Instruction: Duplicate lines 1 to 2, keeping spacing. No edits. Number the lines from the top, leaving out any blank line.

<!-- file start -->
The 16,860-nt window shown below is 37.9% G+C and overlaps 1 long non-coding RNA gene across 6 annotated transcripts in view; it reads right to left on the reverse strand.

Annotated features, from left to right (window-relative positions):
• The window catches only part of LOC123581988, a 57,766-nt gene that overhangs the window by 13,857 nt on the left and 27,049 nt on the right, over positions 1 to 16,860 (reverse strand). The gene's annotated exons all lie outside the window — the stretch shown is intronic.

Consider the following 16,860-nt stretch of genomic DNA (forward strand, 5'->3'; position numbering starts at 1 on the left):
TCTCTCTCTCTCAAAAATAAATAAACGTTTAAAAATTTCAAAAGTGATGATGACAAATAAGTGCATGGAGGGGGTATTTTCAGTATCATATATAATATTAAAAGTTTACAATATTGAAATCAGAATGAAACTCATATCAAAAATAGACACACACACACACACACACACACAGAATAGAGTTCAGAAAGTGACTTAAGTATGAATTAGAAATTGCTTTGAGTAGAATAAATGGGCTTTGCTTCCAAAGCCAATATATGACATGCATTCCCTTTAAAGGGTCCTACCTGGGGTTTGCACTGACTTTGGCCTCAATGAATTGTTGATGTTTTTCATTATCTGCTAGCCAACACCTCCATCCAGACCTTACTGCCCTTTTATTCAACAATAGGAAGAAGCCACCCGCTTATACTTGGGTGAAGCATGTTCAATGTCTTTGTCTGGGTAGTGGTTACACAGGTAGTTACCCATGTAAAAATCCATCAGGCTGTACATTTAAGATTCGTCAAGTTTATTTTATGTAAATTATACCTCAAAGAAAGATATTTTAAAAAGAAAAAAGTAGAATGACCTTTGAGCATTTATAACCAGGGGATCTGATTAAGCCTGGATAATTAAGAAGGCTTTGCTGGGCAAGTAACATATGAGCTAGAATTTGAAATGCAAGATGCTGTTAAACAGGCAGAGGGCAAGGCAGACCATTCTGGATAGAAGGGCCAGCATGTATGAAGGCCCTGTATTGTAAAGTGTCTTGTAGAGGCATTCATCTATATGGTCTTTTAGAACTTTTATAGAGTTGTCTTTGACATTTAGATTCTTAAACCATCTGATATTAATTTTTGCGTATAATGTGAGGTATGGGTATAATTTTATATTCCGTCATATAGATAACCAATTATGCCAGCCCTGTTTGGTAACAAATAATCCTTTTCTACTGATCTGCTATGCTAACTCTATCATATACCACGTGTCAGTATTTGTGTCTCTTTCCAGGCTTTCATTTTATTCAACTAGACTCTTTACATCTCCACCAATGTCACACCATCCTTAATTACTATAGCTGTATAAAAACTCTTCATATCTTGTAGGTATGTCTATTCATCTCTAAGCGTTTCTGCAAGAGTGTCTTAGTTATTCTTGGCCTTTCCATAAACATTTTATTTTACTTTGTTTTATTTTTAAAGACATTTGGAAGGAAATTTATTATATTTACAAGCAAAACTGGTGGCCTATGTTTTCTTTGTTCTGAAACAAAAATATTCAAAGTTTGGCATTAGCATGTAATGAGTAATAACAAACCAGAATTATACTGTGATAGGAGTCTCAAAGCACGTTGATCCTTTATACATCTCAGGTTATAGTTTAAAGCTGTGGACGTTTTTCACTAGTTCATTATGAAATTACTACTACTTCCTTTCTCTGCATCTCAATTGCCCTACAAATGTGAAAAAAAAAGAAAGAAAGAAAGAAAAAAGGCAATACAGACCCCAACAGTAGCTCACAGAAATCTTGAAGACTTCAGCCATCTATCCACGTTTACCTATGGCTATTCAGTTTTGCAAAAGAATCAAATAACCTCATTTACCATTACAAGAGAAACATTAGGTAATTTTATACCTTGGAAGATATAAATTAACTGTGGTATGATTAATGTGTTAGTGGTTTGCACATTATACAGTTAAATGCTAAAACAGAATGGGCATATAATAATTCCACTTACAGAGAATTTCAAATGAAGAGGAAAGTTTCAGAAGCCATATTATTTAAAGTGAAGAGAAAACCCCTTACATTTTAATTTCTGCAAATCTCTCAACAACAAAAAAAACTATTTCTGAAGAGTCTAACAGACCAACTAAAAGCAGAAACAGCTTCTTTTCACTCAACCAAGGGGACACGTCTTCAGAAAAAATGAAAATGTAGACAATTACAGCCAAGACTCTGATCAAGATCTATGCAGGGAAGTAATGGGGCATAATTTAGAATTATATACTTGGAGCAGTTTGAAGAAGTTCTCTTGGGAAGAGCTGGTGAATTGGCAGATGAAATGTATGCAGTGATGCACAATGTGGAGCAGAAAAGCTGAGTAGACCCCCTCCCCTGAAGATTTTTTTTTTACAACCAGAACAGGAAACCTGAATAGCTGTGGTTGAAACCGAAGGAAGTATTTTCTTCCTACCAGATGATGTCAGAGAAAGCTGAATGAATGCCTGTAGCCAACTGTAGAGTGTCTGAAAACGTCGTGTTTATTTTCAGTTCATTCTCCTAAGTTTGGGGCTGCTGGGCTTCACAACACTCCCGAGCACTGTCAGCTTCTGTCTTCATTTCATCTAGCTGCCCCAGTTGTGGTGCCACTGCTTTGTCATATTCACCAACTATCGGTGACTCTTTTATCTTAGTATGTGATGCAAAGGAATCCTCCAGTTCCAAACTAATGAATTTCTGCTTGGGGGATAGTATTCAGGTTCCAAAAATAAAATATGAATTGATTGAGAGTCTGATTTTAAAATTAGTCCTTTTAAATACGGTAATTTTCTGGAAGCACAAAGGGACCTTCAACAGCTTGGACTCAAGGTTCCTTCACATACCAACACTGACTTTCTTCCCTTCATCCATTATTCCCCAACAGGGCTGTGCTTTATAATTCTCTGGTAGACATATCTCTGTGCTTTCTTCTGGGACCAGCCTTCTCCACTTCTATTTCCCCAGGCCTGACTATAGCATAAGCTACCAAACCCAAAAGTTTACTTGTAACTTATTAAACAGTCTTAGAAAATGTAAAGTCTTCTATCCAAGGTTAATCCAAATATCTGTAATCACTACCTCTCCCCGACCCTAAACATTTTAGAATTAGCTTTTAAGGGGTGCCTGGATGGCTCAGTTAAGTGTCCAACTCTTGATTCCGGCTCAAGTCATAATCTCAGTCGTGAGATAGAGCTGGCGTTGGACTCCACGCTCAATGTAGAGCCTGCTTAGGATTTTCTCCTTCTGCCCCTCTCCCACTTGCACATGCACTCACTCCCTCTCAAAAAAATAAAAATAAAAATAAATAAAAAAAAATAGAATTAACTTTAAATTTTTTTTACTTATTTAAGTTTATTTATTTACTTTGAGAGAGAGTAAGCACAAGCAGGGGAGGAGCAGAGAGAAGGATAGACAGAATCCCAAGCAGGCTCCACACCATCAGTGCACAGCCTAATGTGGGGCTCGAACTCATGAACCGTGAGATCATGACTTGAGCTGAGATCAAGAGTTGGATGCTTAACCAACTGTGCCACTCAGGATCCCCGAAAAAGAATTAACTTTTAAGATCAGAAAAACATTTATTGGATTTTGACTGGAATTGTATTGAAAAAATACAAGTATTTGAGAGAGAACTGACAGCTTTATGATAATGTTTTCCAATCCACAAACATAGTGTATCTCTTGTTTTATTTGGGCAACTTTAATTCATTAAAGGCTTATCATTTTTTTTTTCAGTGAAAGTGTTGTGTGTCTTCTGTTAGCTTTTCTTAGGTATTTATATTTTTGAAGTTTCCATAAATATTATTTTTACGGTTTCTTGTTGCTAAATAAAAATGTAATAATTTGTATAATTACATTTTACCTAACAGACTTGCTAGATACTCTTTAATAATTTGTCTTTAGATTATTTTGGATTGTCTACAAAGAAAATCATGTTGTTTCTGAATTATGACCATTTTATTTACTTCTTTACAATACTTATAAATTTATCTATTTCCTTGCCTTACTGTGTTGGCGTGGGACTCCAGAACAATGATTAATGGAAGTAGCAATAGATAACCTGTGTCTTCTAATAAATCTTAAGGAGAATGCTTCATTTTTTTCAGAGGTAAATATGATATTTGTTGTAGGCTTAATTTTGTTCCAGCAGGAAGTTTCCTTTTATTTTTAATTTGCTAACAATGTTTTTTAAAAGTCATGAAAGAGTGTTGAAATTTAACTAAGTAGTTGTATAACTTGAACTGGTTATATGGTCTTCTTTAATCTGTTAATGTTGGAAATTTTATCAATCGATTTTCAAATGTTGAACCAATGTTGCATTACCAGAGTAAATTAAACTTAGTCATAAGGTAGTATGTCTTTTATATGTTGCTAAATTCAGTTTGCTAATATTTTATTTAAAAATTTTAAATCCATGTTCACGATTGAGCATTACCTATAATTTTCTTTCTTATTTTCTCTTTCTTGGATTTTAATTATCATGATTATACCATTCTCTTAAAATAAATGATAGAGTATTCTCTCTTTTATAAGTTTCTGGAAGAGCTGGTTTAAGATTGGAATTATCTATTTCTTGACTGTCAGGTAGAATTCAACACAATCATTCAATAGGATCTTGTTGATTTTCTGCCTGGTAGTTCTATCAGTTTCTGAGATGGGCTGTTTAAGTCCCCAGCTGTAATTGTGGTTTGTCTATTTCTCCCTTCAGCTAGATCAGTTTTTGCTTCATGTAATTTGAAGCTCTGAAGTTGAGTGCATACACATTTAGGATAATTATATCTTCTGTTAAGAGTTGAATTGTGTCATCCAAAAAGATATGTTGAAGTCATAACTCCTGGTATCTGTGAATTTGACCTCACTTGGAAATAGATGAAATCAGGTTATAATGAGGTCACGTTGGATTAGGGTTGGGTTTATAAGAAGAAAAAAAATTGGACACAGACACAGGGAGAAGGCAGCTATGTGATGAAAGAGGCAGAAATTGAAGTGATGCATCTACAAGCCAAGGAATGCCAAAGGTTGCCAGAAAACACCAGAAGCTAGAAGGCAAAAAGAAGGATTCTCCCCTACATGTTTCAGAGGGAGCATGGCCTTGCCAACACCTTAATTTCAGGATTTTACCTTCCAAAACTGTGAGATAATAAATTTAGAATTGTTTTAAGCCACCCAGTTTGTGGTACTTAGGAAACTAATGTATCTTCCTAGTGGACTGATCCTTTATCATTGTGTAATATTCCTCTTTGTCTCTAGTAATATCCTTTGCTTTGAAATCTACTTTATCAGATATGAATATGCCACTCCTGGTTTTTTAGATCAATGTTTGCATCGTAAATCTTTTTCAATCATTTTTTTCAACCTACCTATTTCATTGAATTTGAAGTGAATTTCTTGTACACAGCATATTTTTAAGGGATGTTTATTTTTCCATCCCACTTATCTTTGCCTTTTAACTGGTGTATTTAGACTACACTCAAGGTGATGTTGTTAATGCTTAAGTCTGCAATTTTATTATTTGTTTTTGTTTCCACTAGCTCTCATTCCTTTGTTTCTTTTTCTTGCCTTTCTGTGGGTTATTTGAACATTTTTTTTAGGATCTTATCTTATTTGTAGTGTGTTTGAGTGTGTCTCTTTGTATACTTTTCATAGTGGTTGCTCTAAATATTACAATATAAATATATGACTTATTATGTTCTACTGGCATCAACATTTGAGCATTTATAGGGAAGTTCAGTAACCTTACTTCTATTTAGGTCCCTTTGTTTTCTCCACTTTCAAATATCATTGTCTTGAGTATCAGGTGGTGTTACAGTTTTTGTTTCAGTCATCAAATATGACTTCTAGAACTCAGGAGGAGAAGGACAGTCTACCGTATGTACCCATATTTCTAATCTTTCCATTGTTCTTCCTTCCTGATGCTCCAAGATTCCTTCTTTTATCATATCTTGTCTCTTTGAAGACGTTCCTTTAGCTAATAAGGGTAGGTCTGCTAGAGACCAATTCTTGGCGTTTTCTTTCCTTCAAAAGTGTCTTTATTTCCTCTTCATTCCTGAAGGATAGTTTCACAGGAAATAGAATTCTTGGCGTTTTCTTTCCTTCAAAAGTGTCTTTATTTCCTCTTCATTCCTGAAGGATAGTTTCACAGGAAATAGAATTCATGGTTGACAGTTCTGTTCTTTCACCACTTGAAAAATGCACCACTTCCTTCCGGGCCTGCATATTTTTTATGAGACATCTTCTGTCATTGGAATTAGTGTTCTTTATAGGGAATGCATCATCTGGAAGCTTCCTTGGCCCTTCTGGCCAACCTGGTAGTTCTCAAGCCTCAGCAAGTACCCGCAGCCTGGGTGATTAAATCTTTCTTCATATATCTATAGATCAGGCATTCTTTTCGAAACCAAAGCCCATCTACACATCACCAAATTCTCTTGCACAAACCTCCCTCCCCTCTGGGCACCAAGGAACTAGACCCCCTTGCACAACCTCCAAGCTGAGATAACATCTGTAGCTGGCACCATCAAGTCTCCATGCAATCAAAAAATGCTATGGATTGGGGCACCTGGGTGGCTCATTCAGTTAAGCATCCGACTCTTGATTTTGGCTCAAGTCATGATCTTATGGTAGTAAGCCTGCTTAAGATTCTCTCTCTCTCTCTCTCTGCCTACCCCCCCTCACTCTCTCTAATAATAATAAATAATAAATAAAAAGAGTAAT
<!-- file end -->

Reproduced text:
The 16,860-nt window shown below is 37.9% G+C and overlaps 1 long non-coding RNA gene across 6 annotated transcripts in view; it reads right to left on the reverse strand.

Annotated features, from left to right (window-relative positions):